1. Working in Environmental Philanthropy Helped Cure My Imposter Syndrome

    June 20, 2019

    By Teal Harrison. I first experienced Imposter Syndrome as a new graduate student. I am sure I am not alone in this sentiment. I started undergraduate as an international relations major, then transferred schools where I tried on Public Health, Education, and Anthropology before choosing to major in Behavioral Biology. I didn’t know what Ecology Read more

  2. Home Buyouts for Repeatedly Flooded Homeowners Must Happen Faster

    May 21, 2019

    By Julie Skarha. In July 2018, Olga McKissic of Louisville, Kentucky, received an offer to buyout her home of 32 years. She had endured five floods between 1997 and 2018—each of which inundated her home with 18–20 inches of water. In 2013, Olga began the arduous process of trying to secure a home buyout, enabling Read more

  3. A Field Divided Cannot Stand

    May 21, 2019

    By Chris Torres. The environmental field is at the forefront of some of the most pressing social and environmental problems humans have ever faced. Many environmental groups take on climate change. Others take on wildlife conservation and wilderness protection. And some advocate for protecting communities from contaminated sources of water and polluted air. These problems, Read more

  4. Water Inequality: How Cities are Making Innovative Strides Towards Water Affordability

    May 21, 2019

    By Amber Carter. How do major U.S. cities tackle water affordability? How should we approach disparities regarding clean and affordable water? How are different communities handling stormwater runoff? Those are some of the issues I had the opportunity to learn about at the conference “Making Ends Meet: A Workshop on Water Affordability” at the University Read more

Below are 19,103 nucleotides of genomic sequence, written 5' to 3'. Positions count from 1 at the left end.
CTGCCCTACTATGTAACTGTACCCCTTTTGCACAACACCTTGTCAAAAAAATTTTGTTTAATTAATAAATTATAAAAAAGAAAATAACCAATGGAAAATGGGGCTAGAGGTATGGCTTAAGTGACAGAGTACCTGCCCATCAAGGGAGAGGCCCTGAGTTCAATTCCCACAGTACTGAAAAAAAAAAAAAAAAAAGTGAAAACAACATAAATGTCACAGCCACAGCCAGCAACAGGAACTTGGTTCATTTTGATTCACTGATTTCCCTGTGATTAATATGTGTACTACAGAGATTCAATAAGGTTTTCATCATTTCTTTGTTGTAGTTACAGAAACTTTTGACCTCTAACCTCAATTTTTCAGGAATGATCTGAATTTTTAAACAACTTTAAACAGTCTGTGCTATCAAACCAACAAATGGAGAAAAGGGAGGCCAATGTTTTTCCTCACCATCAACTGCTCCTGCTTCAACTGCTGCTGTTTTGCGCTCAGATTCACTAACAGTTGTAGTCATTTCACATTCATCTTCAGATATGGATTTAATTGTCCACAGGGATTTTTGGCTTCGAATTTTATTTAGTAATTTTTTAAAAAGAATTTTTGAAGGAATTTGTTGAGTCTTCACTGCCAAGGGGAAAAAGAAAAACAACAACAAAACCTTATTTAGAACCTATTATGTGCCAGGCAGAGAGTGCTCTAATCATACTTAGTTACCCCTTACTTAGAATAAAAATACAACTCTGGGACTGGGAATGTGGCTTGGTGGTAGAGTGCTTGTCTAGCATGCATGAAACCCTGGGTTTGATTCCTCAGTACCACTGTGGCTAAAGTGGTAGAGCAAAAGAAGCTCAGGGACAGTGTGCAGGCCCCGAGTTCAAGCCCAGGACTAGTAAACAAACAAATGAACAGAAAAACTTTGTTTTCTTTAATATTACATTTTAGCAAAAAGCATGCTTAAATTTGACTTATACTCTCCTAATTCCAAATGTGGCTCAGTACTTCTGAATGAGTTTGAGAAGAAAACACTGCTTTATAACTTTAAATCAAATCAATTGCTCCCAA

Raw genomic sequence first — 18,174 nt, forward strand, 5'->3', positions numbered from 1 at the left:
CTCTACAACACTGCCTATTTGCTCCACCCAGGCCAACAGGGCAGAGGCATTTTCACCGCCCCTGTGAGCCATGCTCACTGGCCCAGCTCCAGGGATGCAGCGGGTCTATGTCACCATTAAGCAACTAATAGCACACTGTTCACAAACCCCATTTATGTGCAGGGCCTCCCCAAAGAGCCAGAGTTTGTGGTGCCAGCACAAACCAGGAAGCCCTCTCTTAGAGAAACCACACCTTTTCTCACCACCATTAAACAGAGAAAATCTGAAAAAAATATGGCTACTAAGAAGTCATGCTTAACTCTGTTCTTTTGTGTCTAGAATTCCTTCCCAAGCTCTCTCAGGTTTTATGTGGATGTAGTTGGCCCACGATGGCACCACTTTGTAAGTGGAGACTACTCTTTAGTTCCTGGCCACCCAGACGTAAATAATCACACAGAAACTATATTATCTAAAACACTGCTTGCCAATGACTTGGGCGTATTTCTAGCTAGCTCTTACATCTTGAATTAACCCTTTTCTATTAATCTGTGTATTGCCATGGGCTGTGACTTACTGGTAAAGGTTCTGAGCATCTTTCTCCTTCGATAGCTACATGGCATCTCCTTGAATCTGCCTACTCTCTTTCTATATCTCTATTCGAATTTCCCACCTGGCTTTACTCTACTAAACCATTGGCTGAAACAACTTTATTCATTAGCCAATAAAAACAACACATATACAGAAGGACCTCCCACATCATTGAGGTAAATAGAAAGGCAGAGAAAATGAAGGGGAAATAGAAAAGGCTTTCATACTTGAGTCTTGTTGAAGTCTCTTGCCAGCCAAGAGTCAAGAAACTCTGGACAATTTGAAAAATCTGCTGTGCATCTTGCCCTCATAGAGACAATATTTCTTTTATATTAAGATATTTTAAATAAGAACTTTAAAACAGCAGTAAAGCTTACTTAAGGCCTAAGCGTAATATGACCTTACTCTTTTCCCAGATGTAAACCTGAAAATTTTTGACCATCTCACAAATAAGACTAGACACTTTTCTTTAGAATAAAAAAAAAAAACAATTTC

5. Proper Disposal of Medications: Help Fight the Opioid Epidemic and Keep Drugs out of our Waterways

    May 21, 2019

    By Lorena Cortes Torres. As a part of the Environmental Fellows Program (EFP) I was placed with the non-profit organization Clean Wisconsin and I didn’t know what to expect. I wanted to break out of my comfort zone and get some experience in unfamiliar topics and issues which is why I believed this placement was Read more

  6. Dispari-trees between Community Districts in NYC

    May 21, 2019

    By Gloria Desanker. When I tell people I’m going to the ‘Big Apple’ or ‘the City That Never Sleeps’, no one thinks ‘Oh, what a great place to see some nature.’ Heck, even I didn’t think that! NYC is not known to many as a metropolis of biodiversity, even though the city has a decent Read more

  7. What “Energy Dominance” Means for Water

    March 26, 2019

    By Genora Givens. In my time as a student and practitioner of environmental management, I have generally chosen to steer clear of energy and oil and gas conversations. My hesitation to dive deeply into the world of oil and gas stemmed partially from a being engrossed in the water resource world. Often when the fossil Read more

  8. Stepping Up by Stepping Out of Our Comfort Zones: The Importance of Funding DEI and Development Programs

    February 4, 2019

    By Quenton King. How many different ways can you introduce yourself? There’s “Hi my name is…” No, that’s too eager. “Hello -” No, too formal. “Good morning…” No, they’ve probably heard good morning ten times by the time I’m up there. (Also, what if it’s during that awkward 11:30AM “is it still morning” time frame?) Read more

  9. The Imperative for Equity and Representation in the Sustainable Infrastructure Sector

    February 4, 2019

    By Kareem Heshmat. My name is Kareem Heshmat and this summer, I represented Texas Southern University as an Environmental Fellow at the National Association for the Advancement of Colored People (NAACP) in Baltimore, Maryland. Established in 1909, the NAACP is the nation’s oldest and largest civil rights organization dedicated to ensuring the political, educational, social Read more

  10. Telling Stories to Produce Change

    January 23, 2019

      By Sahar Arbab. I have had many conversations with friends and colleagues about how to mobilize people towards action on climate change and environmental injustices. Often, we are left asking the same question: “Why do some people still not care despite all the evidence?” There is a scientific consensus that climate change is occurring. Read more